As it gets warmer and you start to venture out of winter hibernation, it’s the perfect time to get your dog moving again by exploring the parks around you. Dog parks provide dogs with the opportunity to socialize, get plenty of exercises and explore all the smells and surroundings of a continually changing environment. However, dog parks can also be dangerous places for you and your dog if the right precautions are not taken. Here are a few of our best tips for keeping your pet safe during your next visit to the dog park.
Avoid the entrance/exits
When walking into a dog park, a crowd of people tend to be standing around the entrance. Unfortunately, the combination of new dogs arriving with lots of energy and an entry area with tired dogs is a recipe for disaster. Much like when your kid gets grumpy when they are tired after playing all day, adding a super excited dog full of energy and arriving at the park for some fun can often cause things to spiral out of control. The best way to prevent this from happening is to start moving and avoiding camp near this often chaotic area as soon as possible. Once your dog is accustomed to the park, start moving instead of wasting the whole time on the same bench. This can prevent territorial behavior from your dog and others.
Know your dog
It is critical to know your dog and their normal behavior before they arise. Observing how your dog interacts with other dogs and their body language ensures that you can advocate for them and get them out of any unwanted situations. For example, dogs can have many different playing styles. Some are extreme loud players, some are more relaxed. Some have like high-energy playing and wrestling, while some prefer a game of chase instead. If you have carefully monitored the behaviour of your dog, and you know that they are not the fan of louder players who growl and are not particularly keen on larger dogs jumping at them, then you can steer them away from those dogs.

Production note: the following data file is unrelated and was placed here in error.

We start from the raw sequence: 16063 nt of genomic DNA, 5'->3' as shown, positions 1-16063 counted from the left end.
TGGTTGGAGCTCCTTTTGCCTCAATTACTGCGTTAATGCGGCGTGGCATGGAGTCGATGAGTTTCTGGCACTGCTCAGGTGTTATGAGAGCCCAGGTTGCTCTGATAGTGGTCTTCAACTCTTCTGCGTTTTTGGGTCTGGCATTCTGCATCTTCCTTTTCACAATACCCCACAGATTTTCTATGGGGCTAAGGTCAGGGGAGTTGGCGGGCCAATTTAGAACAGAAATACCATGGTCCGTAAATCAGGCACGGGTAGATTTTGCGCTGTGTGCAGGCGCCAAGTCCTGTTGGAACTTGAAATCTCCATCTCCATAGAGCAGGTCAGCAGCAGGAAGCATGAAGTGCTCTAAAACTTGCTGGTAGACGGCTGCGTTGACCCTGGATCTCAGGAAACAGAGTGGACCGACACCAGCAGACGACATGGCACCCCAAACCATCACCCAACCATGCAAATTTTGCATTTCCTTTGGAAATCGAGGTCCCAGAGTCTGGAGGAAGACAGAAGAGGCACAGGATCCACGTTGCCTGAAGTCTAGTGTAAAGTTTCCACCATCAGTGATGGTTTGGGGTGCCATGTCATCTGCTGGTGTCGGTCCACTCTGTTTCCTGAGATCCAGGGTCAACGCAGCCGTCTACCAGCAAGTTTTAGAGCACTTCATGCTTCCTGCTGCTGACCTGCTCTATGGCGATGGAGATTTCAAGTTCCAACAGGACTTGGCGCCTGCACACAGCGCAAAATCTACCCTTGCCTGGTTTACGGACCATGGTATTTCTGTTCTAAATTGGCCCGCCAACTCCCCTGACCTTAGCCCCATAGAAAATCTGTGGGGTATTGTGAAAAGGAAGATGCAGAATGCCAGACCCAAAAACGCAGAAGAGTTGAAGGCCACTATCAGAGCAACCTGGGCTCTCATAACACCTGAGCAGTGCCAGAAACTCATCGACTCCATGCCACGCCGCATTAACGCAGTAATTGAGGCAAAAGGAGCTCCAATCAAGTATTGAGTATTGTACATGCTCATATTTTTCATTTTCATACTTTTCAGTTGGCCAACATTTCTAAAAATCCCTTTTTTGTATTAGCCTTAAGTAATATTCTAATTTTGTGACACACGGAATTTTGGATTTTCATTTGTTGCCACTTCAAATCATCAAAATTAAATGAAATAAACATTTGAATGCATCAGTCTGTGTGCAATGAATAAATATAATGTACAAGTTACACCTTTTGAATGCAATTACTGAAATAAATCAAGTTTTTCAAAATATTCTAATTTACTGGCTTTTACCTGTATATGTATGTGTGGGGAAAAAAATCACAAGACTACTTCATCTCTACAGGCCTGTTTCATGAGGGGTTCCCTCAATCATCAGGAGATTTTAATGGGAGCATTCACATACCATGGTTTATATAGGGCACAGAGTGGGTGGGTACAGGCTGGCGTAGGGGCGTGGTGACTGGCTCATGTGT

A solid recall is crucial
Sitting firmly in obedience training is step 1 toward ensuring that a dog listens even with all the distractions of a dog park. If something else happens, having the ability to reliably recall your dog on command to get him out of the situation is key to preventing injuries or worse. Don’t wait until you get to the park to test your dog’s abilities. A strong recall starts on a leash in a low-distraction environment like your home or a training studio.
When staying in the dog park, it is important to remember that your dog may be friendly, but not all dogs are. Tip: make sure to keep your dog safe by watching other dogs in the park. Don’t be afraid to advocate for your dog, if things get out of hand, or even to leave the park if something escalates. Keeping these few simple safety protocols can set you and your dog up for a fun and safe trip during your visit to the park!